A plague of ticks in 2012
Dec 11, 2010 1:44 pm
Richard S. Ostfeld and Charles D. Canham's story "Acorn glut signals Lyme risks" appeared in the Poughkeepsie Journal, although it seems to be missing from their site, but has reappeared at the Cary Institute of Ecosystems Studies, where they work as scientists. The article is definitely worth the archiving.
"Our research predicts the acorn bumper crop of 2010 will cause a mouse population explosion in 2011, which in turn will result in abnormally large numbers of infected nymphal ticks in the summer of 2012."Ostfeld and Canham write that this year the four most common oak species — red oak, black oak, white oak and chestnut oak — all are producing bumper crops of acorns, known as a "mast year." "In the 20 years we've been monitoring tree seed production, this is the first time we've seen such an acorn glut," they write. Acorns are loaded with protein and fat and are eaten by many wildlife species: squirrels, chipmunks, mice, deer, raccoons, turkeys, blue jays, and bears all eat acorns. The evolutionary idea is "predator satiation," so that in bumper years not all seeds are eaten, and some become trees. White-footed mice, the most common mammal in our region, eat a lot of acorns, they report. In mast years, mice can stay put near acorns and avoid owls, hawks, and foxes. Well-fed mice start their spring breeding season earlier than usual, so, "We expect the forests and fields to be teeming with mice in the summer of 2011," they write. So more acorns lead to more mice, which leads to more ticks:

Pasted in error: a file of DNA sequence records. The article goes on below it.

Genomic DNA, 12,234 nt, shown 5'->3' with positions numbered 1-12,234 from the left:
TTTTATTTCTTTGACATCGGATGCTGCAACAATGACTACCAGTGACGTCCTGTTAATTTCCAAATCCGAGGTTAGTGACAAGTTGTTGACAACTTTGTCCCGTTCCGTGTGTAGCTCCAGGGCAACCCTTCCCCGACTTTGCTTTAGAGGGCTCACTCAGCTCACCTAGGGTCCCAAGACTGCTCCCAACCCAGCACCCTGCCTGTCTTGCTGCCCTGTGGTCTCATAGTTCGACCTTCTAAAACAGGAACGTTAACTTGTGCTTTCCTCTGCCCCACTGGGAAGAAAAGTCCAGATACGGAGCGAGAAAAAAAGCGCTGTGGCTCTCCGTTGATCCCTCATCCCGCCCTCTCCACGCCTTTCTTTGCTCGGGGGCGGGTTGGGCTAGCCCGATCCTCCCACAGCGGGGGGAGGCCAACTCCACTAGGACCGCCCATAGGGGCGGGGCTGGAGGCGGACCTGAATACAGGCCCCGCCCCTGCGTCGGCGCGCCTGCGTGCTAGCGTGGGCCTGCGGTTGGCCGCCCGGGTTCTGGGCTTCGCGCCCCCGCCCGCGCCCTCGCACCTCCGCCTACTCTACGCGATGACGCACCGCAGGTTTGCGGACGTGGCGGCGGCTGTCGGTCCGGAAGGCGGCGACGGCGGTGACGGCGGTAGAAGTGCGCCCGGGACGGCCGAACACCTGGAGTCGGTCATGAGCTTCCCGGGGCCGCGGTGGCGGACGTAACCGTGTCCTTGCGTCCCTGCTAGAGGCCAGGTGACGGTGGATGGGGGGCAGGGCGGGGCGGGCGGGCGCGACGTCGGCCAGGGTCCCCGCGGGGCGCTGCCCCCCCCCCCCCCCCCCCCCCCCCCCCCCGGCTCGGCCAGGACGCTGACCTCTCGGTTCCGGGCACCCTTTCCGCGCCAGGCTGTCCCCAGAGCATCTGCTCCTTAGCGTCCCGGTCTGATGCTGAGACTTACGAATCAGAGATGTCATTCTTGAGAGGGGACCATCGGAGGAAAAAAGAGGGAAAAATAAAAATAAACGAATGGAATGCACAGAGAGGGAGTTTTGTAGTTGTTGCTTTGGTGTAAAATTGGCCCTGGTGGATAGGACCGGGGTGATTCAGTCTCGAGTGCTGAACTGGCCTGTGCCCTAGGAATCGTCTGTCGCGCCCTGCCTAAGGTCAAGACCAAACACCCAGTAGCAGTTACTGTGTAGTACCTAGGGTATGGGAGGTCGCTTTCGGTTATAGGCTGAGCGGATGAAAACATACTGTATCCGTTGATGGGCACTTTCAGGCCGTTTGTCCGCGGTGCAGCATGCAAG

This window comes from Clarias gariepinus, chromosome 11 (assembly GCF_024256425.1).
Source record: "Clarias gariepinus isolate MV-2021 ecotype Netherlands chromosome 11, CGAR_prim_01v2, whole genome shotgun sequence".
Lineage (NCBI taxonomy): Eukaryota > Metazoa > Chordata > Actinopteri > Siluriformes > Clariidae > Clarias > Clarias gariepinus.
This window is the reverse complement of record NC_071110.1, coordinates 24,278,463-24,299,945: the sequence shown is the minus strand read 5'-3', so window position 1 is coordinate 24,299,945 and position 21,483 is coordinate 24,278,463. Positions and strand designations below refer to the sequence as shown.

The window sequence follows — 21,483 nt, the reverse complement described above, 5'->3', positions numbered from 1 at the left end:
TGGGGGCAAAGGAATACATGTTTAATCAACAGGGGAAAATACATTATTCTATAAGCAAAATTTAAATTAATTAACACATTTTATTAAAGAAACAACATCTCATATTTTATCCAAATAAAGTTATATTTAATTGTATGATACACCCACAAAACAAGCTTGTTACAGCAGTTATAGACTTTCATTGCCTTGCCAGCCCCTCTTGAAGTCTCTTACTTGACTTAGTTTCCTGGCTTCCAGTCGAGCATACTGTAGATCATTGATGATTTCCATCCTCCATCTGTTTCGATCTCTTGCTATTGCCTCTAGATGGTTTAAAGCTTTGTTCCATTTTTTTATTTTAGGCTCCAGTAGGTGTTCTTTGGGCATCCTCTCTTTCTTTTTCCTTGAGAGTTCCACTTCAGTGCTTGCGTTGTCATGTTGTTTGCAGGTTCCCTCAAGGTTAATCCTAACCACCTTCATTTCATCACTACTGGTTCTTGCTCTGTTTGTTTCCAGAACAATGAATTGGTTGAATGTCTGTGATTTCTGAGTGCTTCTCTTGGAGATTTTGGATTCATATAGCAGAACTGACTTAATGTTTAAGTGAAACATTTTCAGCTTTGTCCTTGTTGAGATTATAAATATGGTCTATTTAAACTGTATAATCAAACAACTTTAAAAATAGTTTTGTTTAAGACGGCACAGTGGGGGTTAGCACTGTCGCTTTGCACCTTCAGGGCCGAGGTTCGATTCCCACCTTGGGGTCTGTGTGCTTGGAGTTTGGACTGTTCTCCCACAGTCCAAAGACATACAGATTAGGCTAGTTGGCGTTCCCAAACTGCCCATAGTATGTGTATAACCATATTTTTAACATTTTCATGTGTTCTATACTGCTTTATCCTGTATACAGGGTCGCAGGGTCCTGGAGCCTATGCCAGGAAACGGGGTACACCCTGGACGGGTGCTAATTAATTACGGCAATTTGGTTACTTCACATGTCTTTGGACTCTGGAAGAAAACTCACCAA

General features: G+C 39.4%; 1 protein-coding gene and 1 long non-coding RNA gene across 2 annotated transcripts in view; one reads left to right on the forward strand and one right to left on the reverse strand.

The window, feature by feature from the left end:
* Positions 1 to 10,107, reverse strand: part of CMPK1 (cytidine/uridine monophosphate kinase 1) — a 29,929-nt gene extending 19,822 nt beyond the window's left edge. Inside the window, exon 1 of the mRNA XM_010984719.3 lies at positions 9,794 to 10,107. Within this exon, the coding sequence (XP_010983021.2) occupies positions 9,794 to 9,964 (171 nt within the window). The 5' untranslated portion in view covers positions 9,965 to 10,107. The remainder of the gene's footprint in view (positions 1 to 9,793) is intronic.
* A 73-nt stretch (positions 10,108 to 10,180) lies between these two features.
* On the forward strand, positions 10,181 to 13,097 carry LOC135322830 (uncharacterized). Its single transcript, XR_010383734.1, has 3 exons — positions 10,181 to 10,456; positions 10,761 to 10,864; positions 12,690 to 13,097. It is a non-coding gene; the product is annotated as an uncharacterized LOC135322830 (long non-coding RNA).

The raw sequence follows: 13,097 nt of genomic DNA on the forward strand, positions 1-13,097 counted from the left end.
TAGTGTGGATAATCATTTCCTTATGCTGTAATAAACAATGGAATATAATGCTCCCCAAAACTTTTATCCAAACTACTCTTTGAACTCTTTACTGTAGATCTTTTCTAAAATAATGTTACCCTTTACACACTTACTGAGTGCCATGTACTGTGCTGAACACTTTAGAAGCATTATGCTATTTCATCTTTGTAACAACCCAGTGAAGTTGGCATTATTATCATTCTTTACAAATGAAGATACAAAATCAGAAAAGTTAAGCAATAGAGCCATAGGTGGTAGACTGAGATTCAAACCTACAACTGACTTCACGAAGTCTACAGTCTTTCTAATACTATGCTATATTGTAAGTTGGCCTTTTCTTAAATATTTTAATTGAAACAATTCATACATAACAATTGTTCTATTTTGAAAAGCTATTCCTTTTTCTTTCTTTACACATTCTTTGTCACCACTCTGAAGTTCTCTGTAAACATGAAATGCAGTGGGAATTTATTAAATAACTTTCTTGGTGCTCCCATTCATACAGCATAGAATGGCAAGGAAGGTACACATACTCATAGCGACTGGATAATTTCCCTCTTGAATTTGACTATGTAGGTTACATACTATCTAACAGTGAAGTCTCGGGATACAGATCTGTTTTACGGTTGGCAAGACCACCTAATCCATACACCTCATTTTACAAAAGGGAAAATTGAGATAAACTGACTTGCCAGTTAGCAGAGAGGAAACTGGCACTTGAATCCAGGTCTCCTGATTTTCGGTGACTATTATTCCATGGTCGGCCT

"Research we've conducted with Bard College biologist Felicia Keesing shows newly hatched blacklegged ticks that feed on white-footed mice are much more likely to survive than are ticks that feed on any other mammal or bird host. We've also established that about 90 percent of the larval ticks that feed on mice become infected with Lyme disease bacteria. So, we predict that in 2011 large mouse populations will lead to an increase in the survival and infection of ticks. This is bad news for human health. Mouse-fed larval ticks from 2011 will sit quietly on the forest floor for almost a year until they emerge as nymphs — the stage responsible for transmitting the vast majority of Lyme disease cases. Our research predicts the acorn bumper crop of 2010 will cause a mouse population explosion in 2011, which in turn will result in abnormally large numbers of infected nymphal ticks in the summer of 2012. We have been tracking acorn production by Hudson Valley oaks for 20 years and have consistently seen a spike in cases of Lyme disease in Dutchess County residents two years after large acorn mast years."Richard S. Ostfeld and Charles D. Canham are scientists at the Cary Institute of Ecosystem Studies. Ostfeld has studied the ecology of tick-borne diseases for more than 20 years. He recently published "Lyme Disease: The Ecology of a Complex System," available from Oxford University Press.